My husband and I have moved three times since all this happened, and it’s very difficult to make friends and become involved in activities while I’m sick. This is why I looked to Inspire for both information and friendship. These people know exactly what I’m going through.

Melissa Bales // 38, Riverview, Fla.

social networking colleen hofmeister

When I was diagnosed with metastatic breast cancer 2½ years ago, I began a quest to learn about survivors, because that’s what I need to be for a long, long time. I joined a local support group but it was a downer, so I sought companionship online. I’ve found some of the closest friends I’ve ever had. They all know what it’s like to walk in my flip-flops because they all have late-stage breast cancer. Inspire helped me keep my sanity when the rest of the world seemed stark raving mad.

Colleen Hofmeister // 46, Sayville, N.Y.

social networking joe stuckert

This year alone, I’ve had a thoracotomy and lung resection to treat lung cancer, and Gamma Knife surgery and chemotherapy to treat two brain tumors. Now I’m in the middle of seven weeks of daily radiation with weekly chemo. Inspire is a place I visit every day. I’ve learned so much from other patients about what to expect. I never imagined I could go through this with so much faith and such a positive attitude.

Joseph Stuckert // 52, New Castle, Pa.

social networking christina falise

In 2003 I was single and unemployed, had no health insurance and had just moved to a new state. And I learned I had metastatic breast cancer. I needed a lot of help.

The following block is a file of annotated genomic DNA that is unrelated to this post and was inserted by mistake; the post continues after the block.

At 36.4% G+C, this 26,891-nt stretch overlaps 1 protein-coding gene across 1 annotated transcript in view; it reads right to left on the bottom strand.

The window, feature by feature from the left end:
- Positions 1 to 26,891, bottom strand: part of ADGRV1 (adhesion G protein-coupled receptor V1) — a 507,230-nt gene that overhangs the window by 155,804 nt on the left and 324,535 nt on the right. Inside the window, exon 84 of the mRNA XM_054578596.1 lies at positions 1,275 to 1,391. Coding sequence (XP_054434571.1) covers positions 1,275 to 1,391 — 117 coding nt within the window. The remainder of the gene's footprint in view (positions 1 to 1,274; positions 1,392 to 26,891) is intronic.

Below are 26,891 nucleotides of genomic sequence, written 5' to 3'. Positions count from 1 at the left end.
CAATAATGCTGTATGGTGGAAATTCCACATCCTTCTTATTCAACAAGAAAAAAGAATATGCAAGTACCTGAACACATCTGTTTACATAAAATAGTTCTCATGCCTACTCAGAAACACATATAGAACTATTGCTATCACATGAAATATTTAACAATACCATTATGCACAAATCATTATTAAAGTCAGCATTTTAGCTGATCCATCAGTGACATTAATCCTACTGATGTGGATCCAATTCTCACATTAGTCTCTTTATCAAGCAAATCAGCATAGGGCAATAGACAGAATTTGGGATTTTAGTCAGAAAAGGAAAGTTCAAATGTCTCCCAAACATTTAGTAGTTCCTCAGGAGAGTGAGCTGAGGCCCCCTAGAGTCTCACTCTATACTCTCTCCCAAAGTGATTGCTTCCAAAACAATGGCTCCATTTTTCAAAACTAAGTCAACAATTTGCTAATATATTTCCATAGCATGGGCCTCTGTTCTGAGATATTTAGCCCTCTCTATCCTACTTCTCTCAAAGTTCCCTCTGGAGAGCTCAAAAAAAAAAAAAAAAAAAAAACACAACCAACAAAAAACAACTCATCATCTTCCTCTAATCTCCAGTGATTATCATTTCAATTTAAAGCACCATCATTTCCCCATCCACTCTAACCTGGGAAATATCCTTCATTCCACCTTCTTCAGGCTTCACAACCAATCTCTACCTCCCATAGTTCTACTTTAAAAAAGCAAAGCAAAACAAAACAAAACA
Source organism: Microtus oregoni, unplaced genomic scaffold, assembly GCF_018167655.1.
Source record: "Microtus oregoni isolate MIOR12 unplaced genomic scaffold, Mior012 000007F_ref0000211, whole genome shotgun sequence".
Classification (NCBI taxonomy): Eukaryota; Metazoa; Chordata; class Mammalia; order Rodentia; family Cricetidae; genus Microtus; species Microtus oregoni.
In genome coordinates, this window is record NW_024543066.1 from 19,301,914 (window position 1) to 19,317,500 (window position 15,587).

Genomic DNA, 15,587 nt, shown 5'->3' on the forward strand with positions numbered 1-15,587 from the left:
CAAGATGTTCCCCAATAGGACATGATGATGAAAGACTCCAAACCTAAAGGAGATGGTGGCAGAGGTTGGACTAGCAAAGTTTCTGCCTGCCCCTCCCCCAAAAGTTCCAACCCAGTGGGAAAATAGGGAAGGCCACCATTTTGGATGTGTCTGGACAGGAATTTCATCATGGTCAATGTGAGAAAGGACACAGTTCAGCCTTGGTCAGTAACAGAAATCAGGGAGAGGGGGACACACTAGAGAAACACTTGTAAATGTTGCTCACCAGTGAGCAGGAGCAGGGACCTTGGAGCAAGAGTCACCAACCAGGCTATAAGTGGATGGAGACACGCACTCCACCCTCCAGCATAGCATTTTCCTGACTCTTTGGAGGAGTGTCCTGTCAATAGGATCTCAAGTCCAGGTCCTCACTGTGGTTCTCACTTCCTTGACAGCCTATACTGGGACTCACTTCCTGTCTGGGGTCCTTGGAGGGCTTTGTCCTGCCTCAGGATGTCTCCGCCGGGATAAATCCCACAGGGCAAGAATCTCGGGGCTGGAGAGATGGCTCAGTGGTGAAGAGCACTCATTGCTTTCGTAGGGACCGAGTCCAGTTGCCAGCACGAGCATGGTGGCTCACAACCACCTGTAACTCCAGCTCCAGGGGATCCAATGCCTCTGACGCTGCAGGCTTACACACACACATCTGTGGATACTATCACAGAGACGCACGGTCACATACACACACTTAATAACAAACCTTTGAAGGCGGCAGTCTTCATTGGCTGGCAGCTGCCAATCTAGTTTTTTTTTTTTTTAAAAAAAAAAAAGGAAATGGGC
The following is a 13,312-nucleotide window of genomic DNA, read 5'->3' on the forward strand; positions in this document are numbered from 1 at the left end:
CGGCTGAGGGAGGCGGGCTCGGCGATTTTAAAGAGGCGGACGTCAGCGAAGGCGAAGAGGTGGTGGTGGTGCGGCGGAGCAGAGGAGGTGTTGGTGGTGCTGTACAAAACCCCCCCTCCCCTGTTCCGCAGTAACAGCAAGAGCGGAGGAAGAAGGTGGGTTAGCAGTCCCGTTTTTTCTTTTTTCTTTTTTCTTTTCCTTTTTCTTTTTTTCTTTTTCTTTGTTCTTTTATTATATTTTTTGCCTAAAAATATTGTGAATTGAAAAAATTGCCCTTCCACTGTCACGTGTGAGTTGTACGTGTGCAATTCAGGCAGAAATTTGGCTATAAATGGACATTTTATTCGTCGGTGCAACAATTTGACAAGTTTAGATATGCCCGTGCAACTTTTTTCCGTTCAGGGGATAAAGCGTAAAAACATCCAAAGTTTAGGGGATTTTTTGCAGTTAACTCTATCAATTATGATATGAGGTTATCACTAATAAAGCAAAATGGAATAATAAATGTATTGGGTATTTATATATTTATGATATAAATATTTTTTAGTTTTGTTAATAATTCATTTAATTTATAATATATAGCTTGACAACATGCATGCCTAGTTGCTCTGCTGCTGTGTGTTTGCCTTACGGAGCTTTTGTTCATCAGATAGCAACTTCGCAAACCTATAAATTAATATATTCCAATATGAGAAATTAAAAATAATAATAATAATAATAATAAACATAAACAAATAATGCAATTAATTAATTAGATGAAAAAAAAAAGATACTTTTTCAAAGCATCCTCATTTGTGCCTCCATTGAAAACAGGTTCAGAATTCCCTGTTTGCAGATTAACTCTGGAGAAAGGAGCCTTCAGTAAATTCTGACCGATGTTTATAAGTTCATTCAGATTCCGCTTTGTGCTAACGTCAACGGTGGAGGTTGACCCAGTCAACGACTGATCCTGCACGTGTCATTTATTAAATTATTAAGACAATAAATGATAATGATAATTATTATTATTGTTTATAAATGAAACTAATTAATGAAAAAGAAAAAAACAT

Because there’s very little support out there for people with metastatic breast cancer (in fact, we’re often specifically excluded from some online breast cancer communities), it took me three years to find Inspire’s group. Inspire is my primary support site. We compare side effects; bring new options to one another’s attention; and discuss nutrition, family, money, fear of death and coping strategies. We can share experiences with others who know what it’s all about and who aren’t scared or overwhelmed by our situations.

Christina Falise // 37, Sherman, Conn.

social networking christine feterowski

Shock cannot even describe what I felt when, in August 2008, I was diagnosed with a rare type of invasive bladder cancer. I am a registered nurse, and I have worked in research at Massachusetts General Hospital, but nothing prepared me for having cancer. I’m thankful that the urologist sent me a pamphlet about a lecture sponsored by the Bladder Cancer Advocacy Network.

When your doctor tells you your bladder needs to be removed, there are three types of urinary diversion that can be performed. I had no idea which type would be best for me; I was afraid and confused. The BCAN online network allowed me to communicate with patients who had undergone the three different surgeries. They provided me with answers to the questions I was embarrassed to ask my doctor and helped me immensely in making a decision. I am now nine months post-bladder-removal, and I volunteer as a group leader on the BCAN’s online network.

Christine Feterowski // 49, East Bridgewater, Mass.

Stat-arrow-green

Between the Lines

social networking

Patients on networking sites discuss their illnesses and treatments. Can pattern-recognition software pull insights from the noise?

Protomag on Facebook Protomag on Twitter